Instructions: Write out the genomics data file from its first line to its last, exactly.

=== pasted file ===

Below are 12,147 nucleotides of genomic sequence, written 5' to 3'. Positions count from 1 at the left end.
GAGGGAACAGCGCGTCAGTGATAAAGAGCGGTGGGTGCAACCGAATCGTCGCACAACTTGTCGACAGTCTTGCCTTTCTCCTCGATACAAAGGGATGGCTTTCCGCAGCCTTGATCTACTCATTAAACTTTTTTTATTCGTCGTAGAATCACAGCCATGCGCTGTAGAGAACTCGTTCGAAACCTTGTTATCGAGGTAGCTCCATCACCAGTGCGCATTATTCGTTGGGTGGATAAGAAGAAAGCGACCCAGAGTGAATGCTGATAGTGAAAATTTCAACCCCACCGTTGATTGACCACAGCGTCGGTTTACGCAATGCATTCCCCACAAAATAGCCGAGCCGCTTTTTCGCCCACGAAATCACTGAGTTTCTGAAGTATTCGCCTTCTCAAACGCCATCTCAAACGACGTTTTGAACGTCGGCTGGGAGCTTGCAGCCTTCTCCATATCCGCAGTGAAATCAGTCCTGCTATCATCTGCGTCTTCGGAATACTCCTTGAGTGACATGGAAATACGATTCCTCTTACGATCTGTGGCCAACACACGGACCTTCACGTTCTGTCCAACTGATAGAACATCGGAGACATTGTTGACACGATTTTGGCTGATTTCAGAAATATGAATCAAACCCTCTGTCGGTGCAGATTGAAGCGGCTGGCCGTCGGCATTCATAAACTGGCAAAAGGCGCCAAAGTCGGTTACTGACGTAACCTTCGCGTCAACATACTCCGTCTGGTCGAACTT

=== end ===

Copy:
Below are 12,147 nucleotides of genomic sequence, written 5' to 3'. Positions count from 1 at the left end.
GAGGGAACAGCGCGTCAGTGATAAAGAGCGGTGGGTGCAACCGAATCGTCGCACAACTTGTCGACAGTCTTGCCTTTCTCCTCGATACAAAGGGATGGCTTTCCGCAGCCTTGATCTACTCATTAAACTTTTTTTATTCGTCGTAGAATCACAGCCATGCGCTGTAGAGAACTCGTTCGAAACCTTGTTATCGAGGTAGCTCCATCACCAGTGCGCATTATTCGTTGGGTGGATAAGAAGAAAGCGACCCAGAGTGAATGCTGATAGTGAAAATTTCAACCCCACCGTTGATTGACCACAGCGTCGGTTTACGCAATGCATTCCCCACAAAATAGCCGAGCCGCTTTTTCGCCCACGAAATCACTGAGTTTCTGAAGTATTCGCCTTCTCAAACGCCATCTCAAACGACGTTTTGAACGTCGGCTGGGAGCTTGCAGCCTTCTCCATATCCGCAGTGAAATCAGTCCTGCTATCATCTGCGTCTTCGGAATACTCCTTGAGTGACATGGAAATACGATTCCTCTTACGATCTGTGGCCAACACACGGACCTTCACGTTCTGTCCAACTGATAGAACATCGGAGACATTGTTGACACGATTTTGGCTGATTTCAGAAATATGAATCAAACCCTCTGTCGGTGCAGATTGAAGCGGCTGGCCGTCGGCATTCATAAACTGGCAAAAGGCGCCAAAGTCGGTTACTGACGTAACCTTCGCGTCAACATACTCCGTCTGGTCGAACTT